2018 ANNUAL REPORT
Foundation Suffers Loss of Two
Wendy Wasserman-Kellogg and Adam Burke
NorthBay Healthcare Foundation lost two of its boardmembers in the fall of 2018 to cancer, a huge loss for their families, for NorthBay Healthcare and the entire community, according to Brett Johnson, NorthBay Healthcare Foundation president.
Wendy’s Courageous Battle
Wendy Wasserman-Kellogg passed away Sept. 27 at VacaValley Hospital after a nearly five-year battle with breast cancer.
“Wendy’s battle with cancer was a courageous one that was met with strength, resolve and good humor,” said Johnson. “She will be missed by her family, her lifelong friends in the community, her Soroptimist sisters in Vacaville and all of us at NorthBay Healthcare.”
Wendy was under the care of oncologist and hematologist James Long, M.D., and was the first NorthBay patient whose case was reviewed by Mayo Clinic experts, after NorthBay Healthcare became a member in the Mayo Clinic Care Network.
She shared her story with readers of our Fall 2016 Wellspring magazine.
She was diagnosed with her first bout of breast cancer in 2014, and a year later teamed up with her good friend, graphic designer and local artist Tara Baumann, to create “Jewel,” a sculpture of a woman’s torso covered in jewels that tell the story of Wendy’s journey.
It was purchased by oncologist and hematologist J.D. Lopez, M.D., at a fundraiser, and is featured on the third floor of the NorthBay Cancer Center.
At the time, Wasserman explained the symbolism.
“The stomach area in front is all black jewelry because it represents the pit in my stomach when I found out I had cancer,” she said.
As you move up the torso, bright colors take over. This was the façade she showed the world.
“My message was always, ‘I’m great; I’m going to beat cancer.’ But on the back, red jewelry runs from the base up the spine, representing fear. On the back, the jewelry becomes pure white. It was me, pushing my fear away, always going for a cure.”
On the neck, colors alternate between white and black. “I’m cured. Maybe not… It represents the big question,” said Wasserman. “Are we ever really cured? It’s the big wonder.”
Wasserman joined the Foundation Board of Directors in 2016, bringing enthusiasm, community connections and a willingness to participate and promote programs and events.
She became one of the first members to join NorthBay’s Patient and Family Advisory Council, sharing her patient experience with those who could effect positive changes in specialty and hospital care.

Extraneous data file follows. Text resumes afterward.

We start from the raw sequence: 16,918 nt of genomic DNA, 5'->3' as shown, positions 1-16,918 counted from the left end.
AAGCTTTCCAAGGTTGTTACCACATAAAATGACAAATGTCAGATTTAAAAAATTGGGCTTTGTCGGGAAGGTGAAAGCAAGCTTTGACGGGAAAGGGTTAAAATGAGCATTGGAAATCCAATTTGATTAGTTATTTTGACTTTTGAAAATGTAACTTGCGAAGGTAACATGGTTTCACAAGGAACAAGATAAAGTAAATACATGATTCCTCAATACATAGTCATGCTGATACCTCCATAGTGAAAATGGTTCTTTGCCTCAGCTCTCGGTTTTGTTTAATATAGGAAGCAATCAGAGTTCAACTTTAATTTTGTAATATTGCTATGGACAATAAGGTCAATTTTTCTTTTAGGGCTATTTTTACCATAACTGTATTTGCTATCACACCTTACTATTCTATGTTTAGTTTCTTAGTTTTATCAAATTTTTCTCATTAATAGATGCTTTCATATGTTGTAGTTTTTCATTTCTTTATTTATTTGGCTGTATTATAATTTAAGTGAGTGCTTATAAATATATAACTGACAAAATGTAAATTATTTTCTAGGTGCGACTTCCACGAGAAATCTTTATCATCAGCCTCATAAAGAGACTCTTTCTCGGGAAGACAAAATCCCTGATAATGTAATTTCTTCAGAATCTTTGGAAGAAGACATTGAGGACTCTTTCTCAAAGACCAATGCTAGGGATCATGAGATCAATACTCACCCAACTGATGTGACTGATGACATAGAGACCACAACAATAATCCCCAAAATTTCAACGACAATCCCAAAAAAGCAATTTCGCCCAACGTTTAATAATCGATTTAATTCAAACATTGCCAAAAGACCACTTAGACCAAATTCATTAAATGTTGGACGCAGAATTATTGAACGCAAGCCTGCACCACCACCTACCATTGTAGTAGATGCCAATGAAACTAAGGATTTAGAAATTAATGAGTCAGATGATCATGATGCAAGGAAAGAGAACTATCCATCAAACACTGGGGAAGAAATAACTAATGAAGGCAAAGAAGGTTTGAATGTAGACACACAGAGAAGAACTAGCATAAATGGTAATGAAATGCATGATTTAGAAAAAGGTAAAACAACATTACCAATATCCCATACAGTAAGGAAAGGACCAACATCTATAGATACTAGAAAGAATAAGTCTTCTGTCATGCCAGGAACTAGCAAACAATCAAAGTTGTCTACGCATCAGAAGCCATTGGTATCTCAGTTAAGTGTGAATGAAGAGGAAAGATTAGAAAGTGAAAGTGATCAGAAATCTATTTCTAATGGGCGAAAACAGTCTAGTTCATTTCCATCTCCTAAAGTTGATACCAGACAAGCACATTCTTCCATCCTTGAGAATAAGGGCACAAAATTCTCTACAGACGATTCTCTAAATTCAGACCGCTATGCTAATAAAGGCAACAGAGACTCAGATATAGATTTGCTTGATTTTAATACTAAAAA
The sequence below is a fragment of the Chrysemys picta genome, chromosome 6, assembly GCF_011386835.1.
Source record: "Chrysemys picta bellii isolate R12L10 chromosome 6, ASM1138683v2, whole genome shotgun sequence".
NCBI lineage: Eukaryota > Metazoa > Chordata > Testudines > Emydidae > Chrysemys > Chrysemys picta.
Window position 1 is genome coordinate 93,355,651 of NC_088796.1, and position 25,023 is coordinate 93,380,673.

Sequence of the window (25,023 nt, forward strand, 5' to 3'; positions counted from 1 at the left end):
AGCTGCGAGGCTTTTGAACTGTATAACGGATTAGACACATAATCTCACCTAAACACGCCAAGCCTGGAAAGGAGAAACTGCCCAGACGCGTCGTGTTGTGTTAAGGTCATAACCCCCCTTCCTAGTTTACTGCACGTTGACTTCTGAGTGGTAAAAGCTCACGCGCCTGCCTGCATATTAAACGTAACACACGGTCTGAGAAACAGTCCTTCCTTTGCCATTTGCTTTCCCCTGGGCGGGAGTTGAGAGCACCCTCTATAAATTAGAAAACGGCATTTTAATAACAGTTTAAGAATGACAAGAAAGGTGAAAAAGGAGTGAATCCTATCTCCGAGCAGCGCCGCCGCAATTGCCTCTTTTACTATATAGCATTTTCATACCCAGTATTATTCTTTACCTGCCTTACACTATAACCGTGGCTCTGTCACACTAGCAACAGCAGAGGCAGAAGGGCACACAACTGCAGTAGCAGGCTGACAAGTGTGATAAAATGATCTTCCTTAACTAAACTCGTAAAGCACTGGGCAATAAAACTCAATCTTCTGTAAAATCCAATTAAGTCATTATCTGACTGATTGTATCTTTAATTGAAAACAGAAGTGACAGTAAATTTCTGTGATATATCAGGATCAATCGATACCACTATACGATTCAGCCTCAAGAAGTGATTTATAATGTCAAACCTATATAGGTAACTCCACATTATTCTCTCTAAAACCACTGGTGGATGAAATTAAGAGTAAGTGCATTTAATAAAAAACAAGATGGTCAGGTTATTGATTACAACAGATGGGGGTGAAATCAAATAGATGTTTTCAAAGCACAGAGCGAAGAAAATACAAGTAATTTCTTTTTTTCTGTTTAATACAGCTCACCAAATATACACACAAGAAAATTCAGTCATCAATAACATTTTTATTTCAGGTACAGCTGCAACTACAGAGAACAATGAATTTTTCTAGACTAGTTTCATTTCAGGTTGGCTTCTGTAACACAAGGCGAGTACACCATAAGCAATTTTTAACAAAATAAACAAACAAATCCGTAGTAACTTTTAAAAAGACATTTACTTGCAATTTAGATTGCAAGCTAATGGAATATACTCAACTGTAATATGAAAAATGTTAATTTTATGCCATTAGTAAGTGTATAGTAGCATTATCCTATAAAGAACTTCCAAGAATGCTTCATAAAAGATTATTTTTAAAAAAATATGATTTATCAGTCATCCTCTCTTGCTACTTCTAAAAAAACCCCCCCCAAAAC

She was well known in Vacaville, where her family owns and continues to operate Wasserman Travel on Merchant Street. She was a longtime member of Soroptimist International of Vacaville, serving as president from 1987-88. She and her husband Jim Kellogg were honored as Vacaville Fiesta Days Parade grand marshals in 2013. She wore the sash as Miss California Queen in 2014 and that same year was presented with the Christine Franklin Award by NorthBay Healthcare for her exemplary advocacy and support of women’s health issues in Solano County.
Loss of a Creative Genius
Adam Burke was diagnosed with lung cancer in January and passed away Oct. 8. NorthBay Healthcare leaders, board members, employees and volunteers said goodbye to Foundation Board Member Adam Burke during a celebration of life event, held on Oct. 20 in Vacaville.
Adam, a non-smoker, is survived by his wife, Kim, and their two sons, Aidan and Zachary. Zachary works in NorthBay Medical Center’s Environmental Services Department.
Adam became a board member in 2015 because he wanted to help his community, said Johnson.
An extremely talented artist-animator and creative genius for Pixar, Adam contributed to the success of the Solano Wine & Food Jubilee and other philanthropic endeavors. His artwork was featured for Open That Bottle Night and for the 2017 Jubilee.
“He elevated the reputation of many of our public fundraising events, donating his own imaginative artwork and hosting fabulous, one-of-a-kind tours of Pixar Studios in Emeryville for lucky families of the highest bidders,” said Johnson. “He gave his time at NorthBay management and employee meetings, showing how Pixar did its magical work.”
Adam’s wife, Kim, has also been generous with NorthBay, serving as a Guild volunteer. Adam and his family were deeply moved when the Foundation organized “The Burke’s Christmas in September,” inviting a few hundred people to stop by the family’s Fairfield home and share their love with Adam. Although it was 90-plus degrees that day, many guests wore Christmas sweaters and Santa hats, sharing cheer through the tears.